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Russia Trip: Part 1, Part 2, Part 3, Part 4, Part 5
Best of 2002: Movies, Books, Music.
Best of 2003: Movies.
Best of 2004: Movies, Books.
Best of 2005: Theater, Books.
Best of 2006: Theater, Books, Television.


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Saturday, May 31, 2003

SIFF, Day 8
It’s hard to believe that it was just one week ago that my vanpool was cutting folks off on 520 and dumping me into traffic so I could make the first “regular” movie of this year’s festival.

I was glad to have the chance to see Animatrix on the big screen. I liked it better than The Matrix Reloaded, but since I know absolutely nothing about anime (I think this is the first one I’ve seen in a theater!), I don’t feel qualified to rate it. I certainly enjoyed the experience, and some of the artwork and animation was stunning. "The Second Renaissance" Parts 1 and 2 gave me some good Matrix background (I made the big mistake of not rewatching The Matrix before going to see Reloaded), and My favorite segments were "Beyond" (very cool dithering effect) and "Kid’s Story." Overall, it was great to see such a variety of art and animation styles.

I loved The Sea, which is one of my favorites of the festival so far. It’s directed by Baltasar Kormákur, who also wrote and directed 101 Reykjavik back in 2001. The Sea has some similar themes to 101 Reykjavik (a pregnant foreign girlfriend figuring out Iceland, family drama, consensual incest), but where Kormákur’s first film was played for laughs, The Sea is more of a tragedy—though there are still some very funny scenes (I credit the Spanish half of Kormákur’s parentage for this—Spaniards are especially gifted at marrying tragedy and comedy). Set in an island fishing village (just like Respiro—is that this year’s secret festival theme?), Thordur, the family patriarch, summons his kids (one son works in the family business; another has fled to Paris where he’s a songwriter; the only daughter lives in the capital) for a gathering of the clan. When you include Thordur’s crazy mother, his second wife—his first wife’s sister—her daughter, and the siblings’ wives and kids—it’s a recipe for disaster. As well as the family saga, there’s a secondary but very much related plot about fishing quotas, immigration, and preserving local communities in the face of globalization. The music was fabulous; but I realized watching The Sea that I’d probably go to see just about any Icelandic movie just to hear the language.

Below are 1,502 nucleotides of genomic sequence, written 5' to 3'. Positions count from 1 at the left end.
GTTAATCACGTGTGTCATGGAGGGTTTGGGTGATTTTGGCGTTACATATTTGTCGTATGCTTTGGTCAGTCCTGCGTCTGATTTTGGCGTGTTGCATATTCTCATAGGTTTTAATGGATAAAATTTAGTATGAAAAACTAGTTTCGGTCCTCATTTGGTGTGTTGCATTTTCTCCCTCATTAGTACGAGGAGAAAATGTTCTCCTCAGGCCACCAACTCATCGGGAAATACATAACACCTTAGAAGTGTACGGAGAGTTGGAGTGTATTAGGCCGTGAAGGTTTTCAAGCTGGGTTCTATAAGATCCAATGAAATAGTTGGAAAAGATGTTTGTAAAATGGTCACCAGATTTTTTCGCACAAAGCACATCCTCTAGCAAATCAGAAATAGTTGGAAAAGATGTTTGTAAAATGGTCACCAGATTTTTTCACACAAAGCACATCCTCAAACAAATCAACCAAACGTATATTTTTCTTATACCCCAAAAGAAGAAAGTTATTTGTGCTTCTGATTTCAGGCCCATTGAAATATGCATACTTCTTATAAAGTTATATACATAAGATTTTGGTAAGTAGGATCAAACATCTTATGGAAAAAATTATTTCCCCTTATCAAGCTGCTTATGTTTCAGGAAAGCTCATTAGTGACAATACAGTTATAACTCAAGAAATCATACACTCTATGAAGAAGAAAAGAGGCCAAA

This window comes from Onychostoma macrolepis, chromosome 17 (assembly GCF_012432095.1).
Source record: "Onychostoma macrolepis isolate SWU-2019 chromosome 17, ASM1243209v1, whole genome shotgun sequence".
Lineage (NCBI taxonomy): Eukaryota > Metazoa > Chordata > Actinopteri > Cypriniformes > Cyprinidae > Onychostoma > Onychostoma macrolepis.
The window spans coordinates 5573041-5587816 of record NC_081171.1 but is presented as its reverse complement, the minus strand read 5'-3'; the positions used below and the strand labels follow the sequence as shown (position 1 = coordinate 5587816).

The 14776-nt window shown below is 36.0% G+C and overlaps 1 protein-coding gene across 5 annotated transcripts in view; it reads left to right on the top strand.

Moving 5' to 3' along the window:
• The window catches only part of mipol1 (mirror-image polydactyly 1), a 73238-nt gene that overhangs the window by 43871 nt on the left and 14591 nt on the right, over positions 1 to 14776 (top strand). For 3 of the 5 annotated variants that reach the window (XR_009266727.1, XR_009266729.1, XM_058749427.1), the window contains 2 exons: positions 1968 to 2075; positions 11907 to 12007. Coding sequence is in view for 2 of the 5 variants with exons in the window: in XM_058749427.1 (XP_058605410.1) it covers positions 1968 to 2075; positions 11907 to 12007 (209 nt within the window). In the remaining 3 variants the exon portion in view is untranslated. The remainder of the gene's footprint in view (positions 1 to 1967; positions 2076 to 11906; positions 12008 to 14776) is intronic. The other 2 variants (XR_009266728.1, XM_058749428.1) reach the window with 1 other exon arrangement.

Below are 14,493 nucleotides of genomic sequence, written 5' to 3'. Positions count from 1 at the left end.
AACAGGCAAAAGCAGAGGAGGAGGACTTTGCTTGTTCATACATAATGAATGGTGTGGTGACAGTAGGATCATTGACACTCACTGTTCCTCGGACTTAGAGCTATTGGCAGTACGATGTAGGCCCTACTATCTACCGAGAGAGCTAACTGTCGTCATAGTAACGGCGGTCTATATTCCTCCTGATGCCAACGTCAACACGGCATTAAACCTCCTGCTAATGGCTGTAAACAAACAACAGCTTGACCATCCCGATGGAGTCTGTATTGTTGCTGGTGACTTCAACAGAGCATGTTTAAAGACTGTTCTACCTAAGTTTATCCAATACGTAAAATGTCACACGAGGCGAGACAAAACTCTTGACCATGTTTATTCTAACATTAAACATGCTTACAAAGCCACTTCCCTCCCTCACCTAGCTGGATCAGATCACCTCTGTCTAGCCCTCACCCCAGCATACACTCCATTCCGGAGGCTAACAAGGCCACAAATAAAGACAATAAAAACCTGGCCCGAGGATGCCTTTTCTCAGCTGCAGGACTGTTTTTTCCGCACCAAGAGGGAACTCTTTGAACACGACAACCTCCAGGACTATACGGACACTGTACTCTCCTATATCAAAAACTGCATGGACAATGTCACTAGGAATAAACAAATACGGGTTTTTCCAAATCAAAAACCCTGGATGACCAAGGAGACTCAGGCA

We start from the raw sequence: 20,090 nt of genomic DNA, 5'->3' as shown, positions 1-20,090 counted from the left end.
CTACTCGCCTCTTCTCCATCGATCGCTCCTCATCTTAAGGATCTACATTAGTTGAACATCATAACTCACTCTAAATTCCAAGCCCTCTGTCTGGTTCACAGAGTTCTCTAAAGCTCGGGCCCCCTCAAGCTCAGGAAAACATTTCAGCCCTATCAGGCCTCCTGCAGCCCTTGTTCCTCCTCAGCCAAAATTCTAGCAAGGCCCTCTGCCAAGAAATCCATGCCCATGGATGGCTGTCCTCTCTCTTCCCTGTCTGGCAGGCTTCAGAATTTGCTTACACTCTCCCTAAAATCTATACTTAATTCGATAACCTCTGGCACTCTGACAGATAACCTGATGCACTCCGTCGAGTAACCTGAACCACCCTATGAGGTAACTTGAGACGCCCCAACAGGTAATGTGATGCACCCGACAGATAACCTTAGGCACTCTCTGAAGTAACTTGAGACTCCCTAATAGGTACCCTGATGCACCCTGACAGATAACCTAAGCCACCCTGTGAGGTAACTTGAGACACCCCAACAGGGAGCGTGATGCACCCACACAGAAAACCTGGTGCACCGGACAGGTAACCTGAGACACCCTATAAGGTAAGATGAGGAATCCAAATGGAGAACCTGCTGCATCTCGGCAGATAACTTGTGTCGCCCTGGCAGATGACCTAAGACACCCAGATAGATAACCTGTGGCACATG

Dirt, a made-for-Showtime, shot-on-video movie about the life of an undocumented Salvadoran who entered the United States with her family 12 years ago and now earns her living as a cleaning lady, was surprisingly good. Julieta Ortiz was great as Dolores—not too put upon and certainly no exploited angel. An interesting film that gave a pretty effective sense of the life of one particular “illegal” family living in New York.

A day of great movies was rounded out by Yossi & Jagger, the story of two officers in the Israeli army who fall in love. Jagger is one of those good-looking charming guys that everyone loves; Yossi, the company commander, is more uptight, and is unwilling to come out, even outside the context of the army. Although there was nothing particularly news in the gay love story, it was very nicely done, and I was fascinated by the scenes of life on a small Israeli army base (a 12-man post near the Lebanese border). A fascinating movie, despite some technical shortcomings.